Joint development of scientists at the Technion and IBM laboratories in Switzerland: a device that separates biological particles according to their size using an electric field. The device may be used in rapid diagnosis of corona patients * due to the fact that the virus is relatively large – about 100 nm in diameter
A joint study by researchers from the Technion and IBM Laboratories in Zurich led to the development of a new method for separating particles and molecules from small samples. The device may assist in the rapid analysis of samples from Corona patients, under a grant from the Innovation Authority.
In an article published by the researchers in the journal Angewandte Chemie, they present a new method for separating particles and biological molecules from a liquid. This development has been described by one of the reviewers as “a huge contribution to the field and a breakthrough that only occurs once every decade or two.”
It is a tiny device that quickly separates different types of particles: small particles stay near the opening of the device while large particles move away from the opening quickly. The group calls the new method BFF, short for bidirectional flow filter (bidirectional flow filter). The article presents a theoretical analysis of the system, validation of its experiments and guidelines for the design of future devices for different uses. The research group at the Technion was led by Prof. Moran Berkovich from the Faculties of Mechanical Engineering and Biomedical Engineering, head of the Laboratory for Microsurve Technologies.
The device presented by the researchers in the article is a microfluidic chip in which the liquid sample is separated into its components by flowing through virtual channels through electro-osmosis – control of fluid flow by electric fields and surface charge. In the present study, the researchers used this technology to create a two-way flow – the flow of the liquid in two opposite directions simultaneously. The traditional approach – flow control using pumps, valves and ducts – does not allow such flow patterns to be achieved.
A video explaining the study
In the new device, when particles are injected into the flow field they behave in a well-explained but surprising way: small particles remain in place while large particles are transported rapidly. According to doctoral student Vanessa Becheva from the Technion, one of the two main authors of the article, “Particles in liquid and gas move randomly – a phenomenon called brownish motion. This movement leads to the fact that particles in the gas tend to disperse in space so that they will eventually be evenly dispersed in it. This is the mechanism by which we can smell, after a while, a bottle of perfume that opens on the other side of the room – because the molecules move randomly and disperse in space in a process also called diffusion. “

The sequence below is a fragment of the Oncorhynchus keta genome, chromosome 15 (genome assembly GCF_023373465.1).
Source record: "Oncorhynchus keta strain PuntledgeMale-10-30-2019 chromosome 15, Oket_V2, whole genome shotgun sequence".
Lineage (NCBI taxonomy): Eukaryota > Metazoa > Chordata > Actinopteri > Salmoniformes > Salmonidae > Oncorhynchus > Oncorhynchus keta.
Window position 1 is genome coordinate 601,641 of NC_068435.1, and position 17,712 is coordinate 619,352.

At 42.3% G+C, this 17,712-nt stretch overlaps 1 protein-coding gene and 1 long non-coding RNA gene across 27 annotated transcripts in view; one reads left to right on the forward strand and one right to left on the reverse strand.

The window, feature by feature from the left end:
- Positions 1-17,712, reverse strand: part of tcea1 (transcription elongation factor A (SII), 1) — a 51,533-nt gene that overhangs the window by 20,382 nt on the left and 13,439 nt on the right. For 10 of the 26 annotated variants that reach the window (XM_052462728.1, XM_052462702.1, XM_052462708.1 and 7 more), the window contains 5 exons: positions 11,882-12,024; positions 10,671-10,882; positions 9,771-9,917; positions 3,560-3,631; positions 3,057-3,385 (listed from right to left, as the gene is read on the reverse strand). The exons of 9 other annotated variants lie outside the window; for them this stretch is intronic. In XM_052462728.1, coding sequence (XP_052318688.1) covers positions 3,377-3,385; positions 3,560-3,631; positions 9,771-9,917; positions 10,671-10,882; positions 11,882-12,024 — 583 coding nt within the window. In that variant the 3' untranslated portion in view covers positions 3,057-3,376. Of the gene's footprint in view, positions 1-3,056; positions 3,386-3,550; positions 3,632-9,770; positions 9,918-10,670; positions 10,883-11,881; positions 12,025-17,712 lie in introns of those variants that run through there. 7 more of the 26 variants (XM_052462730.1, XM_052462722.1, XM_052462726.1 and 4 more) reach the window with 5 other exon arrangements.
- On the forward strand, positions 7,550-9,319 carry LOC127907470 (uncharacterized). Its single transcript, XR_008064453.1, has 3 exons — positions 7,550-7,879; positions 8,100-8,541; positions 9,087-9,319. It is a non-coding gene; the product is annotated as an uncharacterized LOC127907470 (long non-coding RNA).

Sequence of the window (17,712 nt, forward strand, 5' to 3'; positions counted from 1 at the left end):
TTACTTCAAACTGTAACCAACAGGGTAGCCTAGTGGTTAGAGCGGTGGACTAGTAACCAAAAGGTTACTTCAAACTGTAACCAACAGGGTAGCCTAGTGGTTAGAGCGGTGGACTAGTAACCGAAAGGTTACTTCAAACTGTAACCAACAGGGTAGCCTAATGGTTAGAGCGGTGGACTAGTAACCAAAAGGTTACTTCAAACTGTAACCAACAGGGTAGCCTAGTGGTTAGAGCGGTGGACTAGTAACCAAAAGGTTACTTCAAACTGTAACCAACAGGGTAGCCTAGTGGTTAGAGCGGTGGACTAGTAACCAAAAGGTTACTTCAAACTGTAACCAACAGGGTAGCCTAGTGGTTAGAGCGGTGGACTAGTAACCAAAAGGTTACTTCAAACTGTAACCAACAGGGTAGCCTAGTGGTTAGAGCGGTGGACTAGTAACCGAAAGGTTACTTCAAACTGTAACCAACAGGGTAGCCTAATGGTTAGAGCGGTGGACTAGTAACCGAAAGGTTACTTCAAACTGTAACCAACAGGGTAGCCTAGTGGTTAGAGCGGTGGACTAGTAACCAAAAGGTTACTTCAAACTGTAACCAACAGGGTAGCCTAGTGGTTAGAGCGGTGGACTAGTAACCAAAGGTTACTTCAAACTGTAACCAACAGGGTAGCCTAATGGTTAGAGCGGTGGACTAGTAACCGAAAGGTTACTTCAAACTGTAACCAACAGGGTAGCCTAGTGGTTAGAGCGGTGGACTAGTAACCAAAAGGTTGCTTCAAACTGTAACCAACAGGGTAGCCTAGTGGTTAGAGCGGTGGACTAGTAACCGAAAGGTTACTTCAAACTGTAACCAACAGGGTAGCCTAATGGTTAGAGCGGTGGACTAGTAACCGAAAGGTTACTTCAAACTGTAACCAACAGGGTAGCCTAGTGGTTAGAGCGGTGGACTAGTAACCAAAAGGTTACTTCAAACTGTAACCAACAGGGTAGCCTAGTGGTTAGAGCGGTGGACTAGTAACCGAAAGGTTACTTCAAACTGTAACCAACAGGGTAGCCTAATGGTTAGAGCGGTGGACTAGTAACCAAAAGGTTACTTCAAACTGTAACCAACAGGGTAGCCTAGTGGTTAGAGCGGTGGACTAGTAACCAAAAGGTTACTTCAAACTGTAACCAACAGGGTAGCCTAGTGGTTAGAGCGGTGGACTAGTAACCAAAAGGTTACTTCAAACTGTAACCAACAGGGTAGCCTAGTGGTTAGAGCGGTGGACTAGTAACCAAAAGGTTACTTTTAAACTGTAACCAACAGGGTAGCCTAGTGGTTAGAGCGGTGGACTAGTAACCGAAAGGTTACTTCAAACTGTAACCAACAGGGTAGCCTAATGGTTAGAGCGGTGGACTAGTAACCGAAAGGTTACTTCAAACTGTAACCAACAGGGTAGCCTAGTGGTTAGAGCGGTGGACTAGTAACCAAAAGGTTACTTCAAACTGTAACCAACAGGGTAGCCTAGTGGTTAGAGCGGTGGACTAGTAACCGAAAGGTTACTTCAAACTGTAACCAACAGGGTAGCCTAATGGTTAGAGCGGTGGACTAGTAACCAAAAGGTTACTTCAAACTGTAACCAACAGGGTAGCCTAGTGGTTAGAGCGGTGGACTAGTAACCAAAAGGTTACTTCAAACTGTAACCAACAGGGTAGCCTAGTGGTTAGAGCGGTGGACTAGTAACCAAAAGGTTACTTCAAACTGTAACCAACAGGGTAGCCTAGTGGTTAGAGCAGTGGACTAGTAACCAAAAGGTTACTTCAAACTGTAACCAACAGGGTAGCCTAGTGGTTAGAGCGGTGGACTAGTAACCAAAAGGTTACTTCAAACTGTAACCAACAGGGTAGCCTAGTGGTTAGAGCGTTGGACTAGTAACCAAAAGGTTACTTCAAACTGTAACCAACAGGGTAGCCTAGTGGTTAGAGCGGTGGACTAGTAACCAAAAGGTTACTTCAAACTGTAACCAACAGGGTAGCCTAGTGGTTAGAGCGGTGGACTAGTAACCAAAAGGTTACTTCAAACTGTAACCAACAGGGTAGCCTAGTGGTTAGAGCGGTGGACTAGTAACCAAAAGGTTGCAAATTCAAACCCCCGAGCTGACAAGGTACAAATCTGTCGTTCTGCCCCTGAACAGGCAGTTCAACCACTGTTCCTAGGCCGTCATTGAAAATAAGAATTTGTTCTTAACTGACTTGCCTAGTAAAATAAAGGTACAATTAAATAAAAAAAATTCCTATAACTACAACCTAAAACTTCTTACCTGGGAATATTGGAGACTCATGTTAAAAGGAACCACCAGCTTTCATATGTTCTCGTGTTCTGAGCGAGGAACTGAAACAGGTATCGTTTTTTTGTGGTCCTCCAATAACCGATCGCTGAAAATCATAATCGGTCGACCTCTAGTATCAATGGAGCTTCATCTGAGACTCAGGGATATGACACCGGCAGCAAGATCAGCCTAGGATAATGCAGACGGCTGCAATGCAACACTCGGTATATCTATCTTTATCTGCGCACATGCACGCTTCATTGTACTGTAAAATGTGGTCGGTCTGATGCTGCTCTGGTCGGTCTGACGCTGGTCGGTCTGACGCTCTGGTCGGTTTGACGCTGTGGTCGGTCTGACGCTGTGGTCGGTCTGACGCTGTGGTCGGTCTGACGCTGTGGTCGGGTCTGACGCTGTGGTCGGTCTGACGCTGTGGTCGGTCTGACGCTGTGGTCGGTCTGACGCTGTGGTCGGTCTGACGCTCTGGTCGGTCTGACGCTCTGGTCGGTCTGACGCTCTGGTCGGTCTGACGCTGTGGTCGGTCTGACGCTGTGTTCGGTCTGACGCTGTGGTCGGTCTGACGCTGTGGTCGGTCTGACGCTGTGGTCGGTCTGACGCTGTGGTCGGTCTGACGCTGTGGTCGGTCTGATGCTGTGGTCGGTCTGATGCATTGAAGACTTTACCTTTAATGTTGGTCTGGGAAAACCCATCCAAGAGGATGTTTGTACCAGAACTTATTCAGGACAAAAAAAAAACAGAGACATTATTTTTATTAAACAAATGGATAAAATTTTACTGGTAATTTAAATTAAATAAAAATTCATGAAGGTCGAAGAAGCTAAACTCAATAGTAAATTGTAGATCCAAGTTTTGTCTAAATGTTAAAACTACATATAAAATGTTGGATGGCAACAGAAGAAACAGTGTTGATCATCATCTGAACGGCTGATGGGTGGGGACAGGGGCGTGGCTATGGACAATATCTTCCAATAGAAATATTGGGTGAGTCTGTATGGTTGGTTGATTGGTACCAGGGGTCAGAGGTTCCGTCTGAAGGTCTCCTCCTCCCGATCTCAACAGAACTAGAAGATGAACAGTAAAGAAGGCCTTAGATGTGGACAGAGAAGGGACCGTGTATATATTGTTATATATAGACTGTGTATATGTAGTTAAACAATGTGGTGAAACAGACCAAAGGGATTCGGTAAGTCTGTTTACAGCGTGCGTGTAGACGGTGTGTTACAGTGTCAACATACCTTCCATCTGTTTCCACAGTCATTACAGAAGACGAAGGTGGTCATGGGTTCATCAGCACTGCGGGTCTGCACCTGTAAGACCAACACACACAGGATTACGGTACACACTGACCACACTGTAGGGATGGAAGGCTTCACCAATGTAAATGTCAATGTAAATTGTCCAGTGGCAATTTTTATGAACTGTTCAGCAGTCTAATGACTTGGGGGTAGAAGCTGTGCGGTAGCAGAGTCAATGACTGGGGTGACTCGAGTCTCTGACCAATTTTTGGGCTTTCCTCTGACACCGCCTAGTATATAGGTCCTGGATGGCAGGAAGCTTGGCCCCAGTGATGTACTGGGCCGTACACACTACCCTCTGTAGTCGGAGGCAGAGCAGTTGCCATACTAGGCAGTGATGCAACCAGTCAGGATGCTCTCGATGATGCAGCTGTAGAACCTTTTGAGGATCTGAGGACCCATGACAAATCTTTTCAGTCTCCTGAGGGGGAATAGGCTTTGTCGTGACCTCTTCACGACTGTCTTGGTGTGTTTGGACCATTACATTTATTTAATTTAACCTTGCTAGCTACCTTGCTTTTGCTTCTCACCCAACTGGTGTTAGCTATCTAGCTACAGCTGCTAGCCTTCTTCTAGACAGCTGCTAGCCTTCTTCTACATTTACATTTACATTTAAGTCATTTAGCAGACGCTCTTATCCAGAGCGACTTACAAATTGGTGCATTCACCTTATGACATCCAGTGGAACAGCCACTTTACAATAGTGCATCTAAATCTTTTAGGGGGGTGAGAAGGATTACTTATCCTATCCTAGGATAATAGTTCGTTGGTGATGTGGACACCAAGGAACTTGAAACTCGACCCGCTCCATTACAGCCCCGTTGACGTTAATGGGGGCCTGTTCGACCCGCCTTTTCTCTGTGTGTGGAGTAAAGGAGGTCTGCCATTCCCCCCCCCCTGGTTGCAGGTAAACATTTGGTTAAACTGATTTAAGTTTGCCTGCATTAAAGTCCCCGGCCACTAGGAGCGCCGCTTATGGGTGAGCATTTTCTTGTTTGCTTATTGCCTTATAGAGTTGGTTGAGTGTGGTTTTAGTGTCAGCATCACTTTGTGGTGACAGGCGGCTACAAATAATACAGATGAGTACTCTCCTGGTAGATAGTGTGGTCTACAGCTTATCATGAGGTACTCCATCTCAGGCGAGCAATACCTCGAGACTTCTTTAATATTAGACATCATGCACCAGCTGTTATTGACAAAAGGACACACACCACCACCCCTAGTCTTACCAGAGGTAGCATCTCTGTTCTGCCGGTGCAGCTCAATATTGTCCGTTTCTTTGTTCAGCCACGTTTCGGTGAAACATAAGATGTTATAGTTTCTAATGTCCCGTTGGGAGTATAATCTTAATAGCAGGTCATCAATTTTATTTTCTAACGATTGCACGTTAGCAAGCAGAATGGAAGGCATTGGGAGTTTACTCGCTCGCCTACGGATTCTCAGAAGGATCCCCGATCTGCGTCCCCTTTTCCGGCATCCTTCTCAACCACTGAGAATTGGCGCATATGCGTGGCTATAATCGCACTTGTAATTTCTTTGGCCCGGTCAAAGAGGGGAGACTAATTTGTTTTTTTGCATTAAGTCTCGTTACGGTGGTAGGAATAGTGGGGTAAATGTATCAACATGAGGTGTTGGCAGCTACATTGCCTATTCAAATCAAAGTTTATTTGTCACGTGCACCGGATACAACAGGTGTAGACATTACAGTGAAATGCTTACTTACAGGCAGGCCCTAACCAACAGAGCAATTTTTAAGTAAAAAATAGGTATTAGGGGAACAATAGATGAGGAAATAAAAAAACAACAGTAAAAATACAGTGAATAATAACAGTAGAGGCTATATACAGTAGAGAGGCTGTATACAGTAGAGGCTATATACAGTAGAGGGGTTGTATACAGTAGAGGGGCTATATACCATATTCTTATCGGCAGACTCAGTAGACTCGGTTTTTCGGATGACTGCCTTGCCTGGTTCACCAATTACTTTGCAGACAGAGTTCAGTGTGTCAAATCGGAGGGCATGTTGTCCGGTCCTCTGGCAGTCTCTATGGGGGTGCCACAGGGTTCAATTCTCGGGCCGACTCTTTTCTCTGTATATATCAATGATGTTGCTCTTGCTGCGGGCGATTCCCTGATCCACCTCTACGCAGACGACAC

Diffusion processes are characterized by a correlation between the size of the particle and its level of diffusivity – small particles are more diffuse than large particles. In the innovative device developed by Prof. Berkowitz’s research group, bi-directional flow takes place, and the result is that the large particles in the sample, characterized by low diffusivity, are swept away by the current, while the small particles run rapidly between opposite current lines. The flow. The result is a tiny device that separates particles according to their size.
“The principle here is quite simple,” says Dr. Federico Pertura, a postdoctoral fellow working at IBM Labs in Zurich, who is also a lead author in the article. “Surprisingly this is something that has not been done so far, probably due to technological limitations. We have been able to overcome these limitations through ongoing research that has included many attempts and improvements, and the result is a solid device that can be commercially manufactured for the benefit of new diagnostic tools and as a basis for new research tools of tiny samples. ”
Prof. Moran Berkowitz explains that “Most biological diagnostic devices are based on generating a response between sensing molecules (probes to the molecules or target particles that are sought, followed by removal of the target molecules that are not bound to the target. This process, especially in the last stage, is very complicated to implement. “In small samples. Our method does this quickly and efficiently, as long as the sensing and target molecules are different enough from each other.”
The team is now working on adapting the method for rapid monitoring of the SARS-CoV-2 virus based on a sample from a throat swab. Dr. Govind Gaikla of IBM explains that “Fortunately, viruses are relatively large – about 100 nm in diameter, much larger than antibodies or other sensory molecules used by us. Our idea is to put the sample in our flow cell, where the viruses will meet glowing sensing molecules that will attach to them, and only the marked viruses will flow out while the excess sensing molecules are left behind. ”
The research was funded by the European Commission for Research (ERC) MetamorphChip and the BRIDGE program funded by the Swiss Innovation Authority (Innosuisse) and the Swiss Science Foundation (SNF).